But I haven't had any success so far. What I'm told, instead, is that you, the people of Kelowna, want this camera.
So I'm appealing to you directly.
I'm asking you to take a fresh look at this - to look hard at what you're getting, and what you're giving up. Privacy - your right to control access to yourself and to information about yourself - is a fundamental human right, recognized as such by the United Nations. It is, as our Supreme Court has said, at the heart of liberty in a modern state. In fact, many believe it's the right from which our other freedoms flow - freedom of speech, freedom of thought, freedom of association, just about any freedom you can name.
But privacy is more than a human right - it's also an innate human need.
When you go home at night, you probably close the blinds. It's not because you're trying to hide something. You just instinctively need your privacy, your freedom from being observed.
If you're on a bus or a plane, and someone starts reading over your shoulder, you probably feel uncomfortable. What you're reading isn't a secret. It's just that your privacy is being invaded. If you've ever had your home or even your car broken into, you'll know that the sense of personal violation can be even worse than the actual loss of whatever was stolen.
This essential human need, and fundamental right, is in danger of slipping away from us. And once it's lost, it will be very, very hard to get it back.
We're living in a time when technological, social, and political developments threaten our privacy at every turn. That's why I believe that privacy will be the defining issue of this decade. We are at a crossroads:
If the choices we make allow privacy to be destroyed, freedom will be destroyed with it. And If privacy is the defining issue of the decade, I believe that video surveillance is the defining issue within that broader issue.
I know that some people say, "What's the harm? So there's a camera - big deal."
In fact, one of your business leaders was quoted as saying that having cameras everywhere would be no different that having a police officer on every corner . . . and nobody could object to that.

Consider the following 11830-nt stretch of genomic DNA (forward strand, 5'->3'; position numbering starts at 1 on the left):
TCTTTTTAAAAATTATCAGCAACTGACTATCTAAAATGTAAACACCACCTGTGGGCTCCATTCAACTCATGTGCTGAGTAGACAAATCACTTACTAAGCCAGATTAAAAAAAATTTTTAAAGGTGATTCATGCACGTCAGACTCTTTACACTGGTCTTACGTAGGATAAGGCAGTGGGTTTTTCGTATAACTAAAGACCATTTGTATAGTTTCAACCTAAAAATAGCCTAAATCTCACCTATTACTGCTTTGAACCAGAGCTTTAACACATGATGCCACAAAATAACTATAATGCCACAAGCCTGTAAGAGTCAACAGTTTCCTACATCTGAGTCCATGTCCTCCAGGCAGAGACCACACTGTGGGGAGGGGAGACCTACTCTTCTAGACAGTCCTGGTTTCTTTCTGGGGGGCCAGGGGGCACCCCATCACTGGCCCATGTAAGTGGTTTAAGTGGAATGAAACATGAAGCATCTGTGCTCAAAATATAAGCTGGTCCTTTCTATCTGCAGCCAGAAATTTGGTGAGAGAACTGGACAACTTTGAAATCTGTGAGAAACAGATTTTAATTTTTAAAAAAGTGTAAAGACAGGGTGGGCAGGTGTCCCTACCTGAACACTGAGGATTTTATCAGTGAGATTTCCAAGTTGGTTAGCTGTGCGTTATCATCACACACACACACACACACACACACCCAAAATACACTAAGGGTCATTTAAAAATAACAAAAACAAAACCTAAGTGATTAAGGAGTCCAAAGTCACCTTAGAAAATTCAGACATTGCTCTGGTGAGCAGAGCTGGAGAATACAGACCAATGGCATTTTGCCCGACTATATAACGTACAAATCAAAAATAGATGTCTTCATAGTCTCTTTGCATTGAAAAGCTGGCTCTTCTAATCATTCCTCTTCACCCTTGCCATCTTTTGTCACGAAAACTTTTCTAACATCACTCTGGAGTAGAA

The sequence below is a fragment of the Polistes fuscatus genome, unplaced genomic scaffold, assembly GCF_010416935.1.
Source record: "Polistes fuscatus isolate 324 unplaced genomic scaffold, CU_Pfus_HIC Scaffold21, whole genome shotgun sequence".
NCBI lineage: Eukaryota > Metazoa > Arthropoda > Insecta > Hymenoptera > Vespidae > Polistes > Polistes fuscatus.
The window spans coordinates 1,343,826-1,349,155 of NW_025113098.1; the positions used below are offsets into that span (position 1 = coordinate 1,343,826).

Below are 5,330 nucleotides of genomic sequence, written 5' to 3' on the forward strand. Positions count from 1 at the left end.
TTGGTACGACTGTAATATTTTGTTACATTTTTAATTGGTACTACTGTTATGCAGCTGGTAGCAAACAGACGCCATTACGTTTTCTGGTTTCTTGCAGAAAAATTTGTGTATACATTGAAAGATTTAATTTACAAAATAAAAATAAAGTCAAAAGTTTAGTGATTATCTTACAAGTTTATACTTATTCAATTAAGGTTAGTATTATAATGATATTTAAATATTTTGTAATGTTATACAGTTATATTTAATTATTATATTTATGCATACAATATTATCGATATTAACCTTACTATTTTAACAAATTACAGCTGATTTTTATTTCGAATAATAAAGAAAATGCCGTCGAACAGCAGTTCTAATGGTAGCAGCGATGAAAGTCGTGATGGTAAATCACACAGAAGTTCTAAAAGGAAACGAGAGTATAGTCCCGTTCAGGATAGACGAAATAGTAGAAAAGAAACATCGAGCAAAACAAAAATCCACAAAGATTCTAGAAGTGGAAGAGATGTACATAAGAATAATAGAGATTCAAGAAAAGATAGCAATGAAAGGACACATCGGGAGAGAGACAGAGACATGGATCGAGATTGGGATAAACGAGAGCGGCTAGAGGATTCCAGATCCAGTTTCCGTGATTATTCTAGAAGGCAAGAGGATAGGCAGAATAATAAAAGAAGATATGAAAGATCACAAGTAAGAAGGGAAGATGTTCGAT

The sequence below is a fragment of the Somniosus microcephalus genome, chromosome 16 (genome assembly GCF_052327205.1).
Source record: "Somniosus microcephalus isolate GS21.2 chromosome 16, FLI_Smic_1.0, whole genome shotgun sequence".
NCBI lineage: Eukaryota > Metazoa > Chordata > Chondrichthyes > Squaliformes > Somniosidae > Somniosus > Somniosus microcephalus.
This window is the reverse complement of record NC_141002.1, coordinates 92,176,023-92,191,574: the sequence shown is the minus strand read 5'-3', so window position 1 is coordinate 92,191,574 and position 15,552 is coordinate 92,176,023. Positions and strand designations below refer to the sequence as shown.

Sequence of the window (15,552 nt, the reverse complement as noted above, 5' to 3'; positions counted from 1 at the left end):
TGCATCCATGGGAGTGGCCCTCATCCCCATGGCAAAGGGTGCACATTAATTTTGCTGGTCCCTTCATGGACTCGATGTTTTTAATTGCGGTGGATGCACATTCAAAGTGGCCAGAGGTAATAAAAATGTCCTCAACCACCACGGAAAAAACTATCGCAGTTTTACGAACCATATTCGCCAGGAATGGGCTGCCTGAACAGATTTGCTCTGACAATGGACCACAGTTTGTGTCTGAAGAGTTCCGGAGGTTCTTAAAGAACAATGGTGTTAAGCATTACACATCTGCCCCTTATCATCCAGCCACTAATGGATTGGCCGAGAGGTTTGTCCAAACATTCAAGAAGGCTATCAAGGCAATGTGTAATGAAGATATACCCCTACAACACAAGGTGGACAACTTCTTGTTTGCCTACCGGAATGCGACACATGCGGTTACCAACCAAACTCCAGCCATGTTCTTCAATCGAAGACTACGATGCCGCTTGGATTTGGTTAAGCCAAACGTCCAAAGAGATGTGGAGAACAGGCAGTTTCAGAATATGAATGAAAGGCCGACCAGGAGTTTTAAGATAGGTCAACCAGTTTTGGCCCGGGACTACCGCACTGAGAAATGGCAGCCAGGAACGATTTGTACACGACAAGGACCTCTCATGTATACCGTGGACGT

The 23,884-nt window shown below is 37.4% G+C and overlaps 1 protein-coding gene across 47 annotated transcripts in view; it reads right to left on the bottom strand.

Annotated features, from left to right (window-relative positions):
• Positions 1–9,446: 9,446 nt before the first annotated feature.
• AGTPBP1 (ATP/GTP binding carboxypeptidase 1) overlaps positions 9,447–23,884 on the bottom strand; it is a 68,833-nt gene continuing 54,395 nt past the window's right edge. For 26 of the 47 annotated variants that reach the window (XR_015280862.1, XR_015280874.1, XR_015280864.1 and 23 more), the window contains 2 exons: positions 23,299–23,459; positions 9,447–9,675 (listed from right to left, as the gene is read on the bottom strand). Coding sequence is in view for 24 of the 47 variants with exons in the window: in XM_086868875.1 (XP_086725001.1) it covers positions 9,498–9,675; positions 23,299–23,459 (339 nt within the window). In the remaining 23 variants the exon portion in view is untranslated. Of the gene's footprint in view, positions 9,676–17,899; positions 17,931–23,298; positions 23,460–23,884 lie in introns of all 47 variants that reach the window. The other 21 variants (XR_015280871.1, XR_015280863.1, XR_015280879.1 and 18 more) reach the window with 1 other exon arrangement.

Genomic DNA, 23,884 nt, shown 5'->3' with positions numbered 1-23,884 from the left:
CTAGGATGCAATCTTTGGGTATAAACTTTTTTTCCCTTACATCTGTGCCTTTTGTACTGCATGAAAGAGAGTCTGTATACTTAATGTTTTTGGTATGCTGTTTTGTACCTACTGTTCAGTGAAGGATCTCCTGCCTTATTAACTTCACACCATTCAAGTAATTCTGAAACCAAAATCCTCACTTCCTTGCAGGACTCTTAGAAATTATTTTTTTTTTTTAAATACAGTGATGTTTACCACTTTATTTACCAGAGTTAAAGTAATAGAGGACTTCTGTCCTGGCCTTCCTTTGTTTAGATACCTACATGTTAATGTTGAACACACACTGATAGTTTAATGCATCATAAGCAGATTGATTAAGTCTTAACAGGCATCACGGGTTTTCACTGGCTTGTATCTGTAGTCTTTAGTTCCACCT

Well, there are places in the world where there's a police officer on every corner. They're called police states. That's not the way we do things in Canada.
We have a right to go about our lives - our lawful, peaceable business - without feeling that we're under the constant eye of agents of the state. So when you ask, "What's wrong with cameras?" My answer is that, for one thing, being watched changes the way we behave.
That's well known. In the late 1920s, Werner Heisenberg showed that you couldn't observe subatomic particles without changing their behaviour.
Ever since, physical and behavioural scientists have used the term "Heisenberg effect" to describe what they're all aware of - that being observed has real effects. The psychological impact of feeling under constant observation - the kind of thing we'll have if we allow surveillance cameras to proliferate - is enormous, incalculable.
Let's think about those police states I was talking about a moment ago, where people always feel watched by a visible or undercover police presence. The thing that has always struck me when I was travelling in countries that were not free, in police states, is the grimness and drabness of life that results from this utter lack of privacy.
There's a kind of sullenness in the air.
People know they're being watched - or worse, they're never quite sure whether they're being watched. They censor their speech and their behaviour. They hurry along the streets with their heads down.
They're reluctant to talk to, or even look at, any strangers. They even hesitate to make contact in public with people they do know. There is very little street life or spontaneity. You've probably felt this same phenomenon yourself, on a much smaller scale.
If a police car pulls alongside you while you're driving or stays right behind you, don't you automatically feel just a little paranoid and wonder if you've done anything wrong? You become self-conscious and maybe a little nervous. You might even drive over-cautiously, to the point of being dangerous. In short, you change your behaviour, just because you feel that you are under scrutiny by an agent of the state.
Is a police camera really any different?
Limiting the way the police collect information about us is fundamental to our freedoms in Canada. Some people are going to argue that it makes the job of the police harder. Well, we all want crime prevented, and criminals caught. Our police do a vital job, usually excellently. But in this country, in a free society, we don't give the police unlimited power to violate the rights of the citizenry.